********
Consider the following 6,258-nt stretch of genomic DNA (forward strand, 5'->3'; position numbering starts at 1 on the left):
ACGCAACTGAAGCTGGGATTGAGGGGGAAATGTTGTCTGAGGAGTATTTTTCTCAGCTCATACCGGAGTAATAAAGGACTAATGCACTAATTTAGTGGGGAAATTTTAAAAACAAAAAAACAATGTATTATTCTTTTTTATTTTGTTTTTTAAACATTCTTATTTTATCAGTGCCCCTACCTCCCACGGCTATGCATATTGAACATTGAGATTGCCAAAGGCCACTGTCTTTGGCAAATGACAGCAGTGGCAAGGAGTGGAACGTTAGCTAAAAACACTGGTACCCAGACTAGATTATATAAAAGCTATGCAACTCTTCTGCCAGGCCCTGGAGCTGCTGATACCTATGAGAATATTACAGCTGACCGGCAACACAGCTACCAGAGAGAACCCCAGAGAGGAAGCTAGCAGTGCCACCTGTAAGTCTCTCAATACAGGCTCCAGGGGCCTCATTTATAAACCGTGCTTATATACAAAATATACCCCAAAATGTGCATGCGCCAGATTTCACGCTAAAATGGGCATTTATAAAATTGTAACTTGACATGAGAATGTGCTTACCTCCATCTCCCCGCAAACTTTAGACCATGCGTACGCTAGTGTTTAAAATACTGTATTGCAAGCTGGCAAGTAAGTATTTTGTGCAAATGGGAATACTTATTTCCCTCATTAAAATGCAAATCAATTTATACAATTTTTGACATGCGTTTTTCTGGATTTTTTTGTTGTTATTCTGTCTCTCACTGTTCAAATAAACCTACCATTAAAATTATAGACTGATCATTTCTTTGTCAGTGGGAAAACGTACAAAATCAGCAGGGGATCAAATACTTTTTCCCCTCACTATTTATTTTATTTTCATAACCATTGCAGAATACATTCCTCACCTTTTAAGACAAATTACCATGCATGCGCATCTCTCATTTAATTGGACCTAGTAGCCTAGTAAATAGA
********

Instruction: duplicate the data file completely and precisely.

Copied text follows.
Consider the following 6,258-nt stretch of genomic DNA (forward strand, 5'->3'; position numbering starts at 1 on the left):
ACGCAACTGAAGCTGGGATTGAGGGGGAAATGTTGTCTGAGGAGTATTTTTCTCAGCTCATACCGGAGTAATAAAGGACTAATGCACTAATTTAGTGGGGAAATTTTAAAAACAAAAAAACAATGTATTATTCTTTTTTATTTTGTTTTTTAAACATTCTTATTTTATCAGTGCCCCTACCTCCCACGGCTATGCATATTGAACATTGAGATTGCCAAAGGCCACTGTCTTTGGCAAATGACAGCAGTGGCAAGGAGTGGAACGTTAGCTAAAAACACTGGTACCCAGACTAGATTATATAAAAGCTATGCAACTCTTCTGCCAGGCCCTGGAGCTGCTGATACCTATGAGAATATTACAGCTGACCGGCAACACAGCTACCAGAGAGAACCCCAGAGAGGAAGCTAGCAGTGCCACCTGTAAGTCTCTCAATACAGGCTCCAGGGGCCTCATTTATAAACCGTGCTTATATACAAAATATACCCCAAAATGTGCATGCGCCAGATTTCACGCTAAAATGGGCATTTATAAAATTGTAACTTGACATGAGAATGTGCTTACCTCCATCTCCCCGCAAACTTTAGACCATGCGTACGCTAGTGTTTAAAATACTGTATTGCAAGCTGGCAAGTAAGTATTTTGTGCAAATGGGAATACTTATTTCCCTCATTAAAATGCAAATCAATTTATACAATTTTTGACATGCGTTTTTCTGGATTTTTTTGTTGTTATTCTGTCTCTCACTGTTCAAATAAACCTACCATTAAAATTATAGACTGATCATTTCTTTGTCAGTGGGAAAACGTACAAAATCAGCAGGGGATCAAATACTTTTTCCCCTCACTATTTATTTTATTTTCATAACCATTGCAGAATACATTCCTCACCTTTTAAGACAAATTACCATGCATGCGCATCTCTCATTTAATTGGACCTAGTAGCCTAGTAAATAGA